Got family in town? Show them Houston in a whole different way with the Downtown District’s free, self-guided audio walking tours. You’ll find the tours ready for download to your iPod or MP3 player at their website. Then it’s supereasy to put on your headphones, hit play and let local insiders take you on three different tours – the Ultimate Downtown Tour, the Museum District Walk & Roll and A Walk in the Park: Discovery Green Walking Tour. No need to worry about which way to go or what to look for, the tour points out everything along the way. You can even download a map to help you on your way.

Downtown District



Southern-fried chicken, cheddar cheese grits, herb-crusted top round and banana bread pudding are just a few of the downhome favorites found at the House of Blues at the Houston Pavilions every Sunday. Feed your soul along with your body from 11 a.m. until 2 p.m. at their world-famous Gospel Brunch. Even better, your $27 ticket ($12 kids 5-12) includes bottomless mimosas.

House of Blues, 1204 Caroline



For two years, the Home for the Holidays Pet Adoption Center has been placing dogs and cats in forever homes. Now Pup Squad and Houston Pavilions will host the center all year long. Stop by the center any Saturday (weather permitting) between 11 a.m. and 6 p.m. You’ll find it next to Books-AMillion on the corner of Fannin and Polk. Pup Squad is an animal rescue group that takes in orphaned puppies, kittens and nursing litters and matches them with permanent adoptive families.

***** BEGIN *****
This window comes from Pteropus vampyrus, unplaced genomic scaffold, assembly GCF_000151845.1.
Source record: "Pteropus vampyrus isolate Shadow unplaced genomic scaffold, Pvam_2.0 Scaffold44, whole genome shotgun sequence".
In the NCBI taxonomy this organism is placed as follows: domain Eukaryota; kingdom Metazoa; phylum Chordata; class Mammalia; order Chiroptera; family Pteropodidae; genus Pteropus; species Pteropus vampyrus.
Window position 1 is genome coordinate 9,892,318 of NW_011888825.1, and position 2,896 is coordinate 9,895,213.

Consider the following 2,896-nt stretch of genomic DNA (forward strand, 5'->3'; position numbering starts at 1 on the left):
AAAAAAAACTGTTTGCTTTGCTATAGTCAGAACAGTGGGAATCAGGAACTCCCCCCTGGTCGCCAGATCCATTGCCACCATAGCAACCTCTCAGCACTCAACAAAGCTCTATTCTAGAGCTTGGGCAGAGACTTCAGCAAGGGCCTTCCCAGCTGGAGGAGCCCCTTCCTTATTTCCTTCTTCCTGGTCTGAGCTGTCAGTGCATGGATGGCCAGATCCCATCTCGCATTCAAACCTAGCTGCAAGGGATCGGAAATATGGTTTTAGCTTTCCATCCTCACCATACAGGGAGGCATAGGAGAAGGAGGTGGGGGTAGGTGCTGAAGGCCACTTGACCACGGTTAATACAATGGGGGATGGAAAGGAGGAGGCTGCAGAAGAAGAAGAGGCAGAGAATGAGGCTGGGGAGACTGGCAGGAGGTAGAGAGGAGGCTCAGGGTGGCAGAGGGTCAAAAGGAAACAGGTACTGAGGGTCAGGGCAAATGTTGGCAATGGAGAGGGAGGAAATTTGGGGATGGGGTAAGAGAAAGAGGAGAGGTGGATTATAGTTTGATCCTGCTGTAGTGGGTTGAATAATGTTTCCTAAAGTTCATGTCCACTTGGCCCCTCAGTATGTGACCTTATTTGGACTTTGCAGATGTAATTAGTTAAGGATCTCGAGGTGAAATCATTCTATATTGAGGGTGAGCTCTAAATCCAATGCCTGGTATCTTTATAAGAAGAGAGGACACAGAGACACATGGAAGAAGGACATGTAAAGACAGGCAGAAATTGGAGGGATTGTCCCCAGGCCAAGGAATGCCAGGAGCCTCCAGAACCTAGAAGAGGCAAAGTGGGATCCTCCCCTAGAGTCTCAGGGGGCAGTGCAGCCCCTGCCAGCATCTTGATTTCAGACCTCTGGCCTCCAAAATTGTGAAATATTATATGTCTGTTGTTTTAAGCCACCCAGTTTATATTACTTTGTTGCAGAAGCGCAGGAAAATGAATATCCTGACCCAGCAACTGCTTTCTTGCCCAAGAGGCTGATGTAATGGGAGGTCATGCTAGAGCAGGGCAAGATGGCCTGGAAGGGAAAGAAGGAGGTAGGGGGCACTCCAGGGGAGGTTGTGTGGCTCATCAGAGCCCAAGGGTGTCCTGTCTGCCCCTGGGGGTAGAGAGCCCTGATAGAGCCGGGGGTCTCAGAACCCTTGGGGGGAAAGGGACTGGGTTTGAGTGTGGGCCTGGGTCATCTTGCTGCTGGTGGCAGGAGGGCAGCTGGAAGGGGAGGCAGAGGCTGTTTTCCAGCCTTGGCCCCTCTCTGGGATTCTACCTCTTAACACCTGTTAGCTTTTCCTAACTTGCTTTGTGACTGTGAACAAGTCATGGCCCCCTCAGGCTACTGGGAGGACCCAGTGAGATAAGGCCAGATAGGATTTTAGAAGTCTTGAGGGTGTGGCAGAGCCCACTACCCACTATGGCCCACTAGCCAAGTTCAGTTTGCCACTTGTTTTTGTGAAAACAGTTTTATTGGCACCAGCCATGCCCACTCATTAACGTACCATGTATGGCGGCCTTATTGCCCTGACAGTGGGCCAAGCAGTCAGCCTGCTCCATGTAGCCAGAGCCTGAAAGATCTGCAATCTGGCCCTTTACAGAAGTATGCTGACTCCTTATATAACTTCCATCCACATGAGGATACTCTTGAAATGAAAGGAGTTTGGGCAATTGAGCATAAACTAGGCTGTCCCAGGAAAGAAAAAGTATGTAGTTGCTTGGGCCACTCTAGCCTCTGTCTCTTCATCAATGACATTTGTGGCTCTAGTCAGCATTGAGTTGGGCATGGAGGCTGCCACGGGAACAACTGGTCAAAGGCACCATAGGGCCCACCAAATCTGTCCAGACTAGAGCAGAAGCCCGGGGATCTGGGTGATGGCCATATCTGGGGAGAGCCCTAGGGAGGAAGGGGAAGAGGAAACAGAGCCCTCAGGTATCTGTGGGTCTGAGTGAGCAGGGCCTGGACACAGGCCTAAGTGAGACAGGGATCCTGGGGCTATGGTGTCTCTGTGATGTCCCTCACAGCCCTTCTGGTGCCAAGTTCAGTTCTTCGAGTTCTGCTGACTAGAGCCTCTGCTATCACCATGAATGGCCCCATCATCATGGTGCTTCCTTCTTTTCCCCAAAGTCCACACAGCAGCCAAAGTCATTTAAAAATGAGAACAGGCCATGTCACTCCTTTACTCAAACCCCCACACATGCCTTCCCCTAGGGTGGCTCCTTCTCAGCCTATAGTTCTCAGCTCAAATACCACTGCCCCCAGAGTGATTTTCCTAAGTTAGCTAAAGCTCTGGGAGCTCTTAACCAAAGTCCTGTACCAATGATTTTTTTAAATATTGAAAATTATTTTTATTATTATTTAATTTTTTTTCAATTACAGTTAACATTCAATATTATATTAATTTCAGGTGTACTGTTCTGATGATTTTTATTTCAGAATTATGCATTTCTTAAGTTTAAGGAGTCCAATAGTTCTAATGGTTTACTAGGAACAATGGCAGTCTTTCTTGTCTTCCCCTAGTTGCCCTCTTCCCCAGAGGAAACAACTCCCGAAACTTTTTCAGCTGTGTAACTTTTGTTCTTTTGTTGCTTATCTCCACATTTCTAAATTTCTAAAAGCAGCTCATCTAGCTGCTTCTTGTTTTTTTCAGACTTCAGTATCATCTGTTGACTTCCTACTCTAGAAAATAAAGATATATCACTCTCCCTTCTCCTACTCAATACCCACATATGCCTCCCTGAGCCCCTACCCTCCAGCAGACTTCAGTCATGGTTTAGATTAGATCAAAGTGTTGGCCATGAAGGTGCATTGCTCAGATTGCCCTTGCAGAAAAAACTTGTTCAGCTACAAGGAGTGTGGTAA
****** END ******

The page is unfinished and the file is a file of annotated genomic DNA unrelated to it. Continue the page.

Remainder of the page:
pitter PATTER

Houston Pavilions, 1201 Fannin


Discovery Green, 1500 McKinney



Kick your New Year’s Eve celebration into high gear with Gloworama. A fabulously funky art car parade will fill the night with lights and fireballs as it rolls down Avenida de las Americas to set up for a spectacular 3D light show on the walls of the George R. Brown Convention Center. Even better, Gloworama is free and family-friendly so don’t worry about trying to find a sitter. Bring the whole family downtown on Friday, December 31 for fireworks and a countdown to 2011.


Backstage by heathe r pray

art s & cultur e

It’s winter, which means it is holiday show time. If you’re feeling a bit humbug, come down to the Houston Theater District and pick any of the fabulous holiday shows. They’ll help you spread cheer to all you know. Winter also means a new year and the Theater District will be filled with favorite classics, new productions and performers from around the world.

paul kolnik

The Grinch Who Stole Christmas! The Musical, Broadway and National Tours Casts 2006-2008

{ Holidays are here again }